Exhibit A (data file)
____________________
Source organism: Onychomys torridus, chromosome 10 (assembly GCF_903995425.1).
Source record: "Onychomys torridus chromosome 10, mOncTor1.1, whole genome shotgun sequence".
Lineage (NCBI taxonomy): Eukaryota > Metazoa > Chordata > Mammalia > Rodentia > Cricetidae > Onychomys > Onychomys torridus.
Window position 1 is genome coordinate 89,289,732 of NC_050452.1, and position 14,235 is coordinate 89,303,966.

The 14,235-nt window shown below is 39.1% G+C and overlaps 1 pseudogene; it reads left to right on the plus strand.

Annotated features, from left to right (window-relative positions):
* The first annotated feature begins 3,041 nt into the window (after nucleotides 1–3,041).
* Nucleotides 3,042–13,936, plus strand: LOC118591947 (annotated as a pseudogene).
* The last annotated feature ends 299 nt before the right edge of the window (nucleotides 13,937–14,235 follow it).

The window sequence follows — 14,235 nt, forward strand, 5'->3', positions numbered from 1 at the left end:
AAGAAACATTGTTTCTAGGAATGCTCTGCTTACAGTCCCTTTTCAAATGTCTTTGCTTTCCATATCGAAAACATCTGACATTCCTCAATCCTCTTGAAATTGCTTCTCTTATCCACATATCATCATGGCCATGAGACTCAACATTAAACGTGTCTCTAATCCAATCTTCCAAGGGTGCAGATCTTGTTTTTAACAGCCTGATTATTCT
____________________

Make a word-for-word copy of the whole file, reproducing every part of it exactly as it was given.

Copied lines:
Source organism: Onychomys torridus, chromosome 10 (assembly GCF_903995425.1).
Source record: "Onychomys torridus chromosome 10, mOncTor1.1, whole genome shotgun sequence".
Lineage (NCBI taxonomy): Eukaryota > Metazoa > Chordata > Mammalia > Rodentia > Cricetidae > Onychomys > Onychomys torridus.
Window position 1 is genome coordinate 89,289,732 of NC_050452.1, and position 14,235 is coordinate 89,303,966.

The 14,235-nt window shown below is 39.1% G+C and overlaps 1 pseudogene; it reads left to right on the plus strand.

Annotated features, from left to right (window-relative positions):
* The first annotated feature begins 3,041 nt into the window (after nucleotides 1–3,041).
* Nucleotides 3,042–13,936, plus strand: LOC118591947 (annotated as a pseudogene).
* The last annotated feature ends 299 nt before the right edge of the window (nucleotides 13,937–14,235 follow it).

The window sequence follows — 14,235 nt, forward strand, 5'->3', positions numbered from 1 at the left end:
AAGAAACATTGTTTCTAGGAATGCTCTGCTTACAGTCCCTTTTCAAATGTCTTTGCTTTCCATATCGAAAACATCTGACATTCCTCAATCCTCTTGAAATTGCTTCTCTTATCCACATATCATCATGGCCATGAGACTCAACATTAAACGTGTCTCTAATCCAATCTTCCAAGGGTGCAGATCTTGTTTTTAACAGCCTGATTATTCT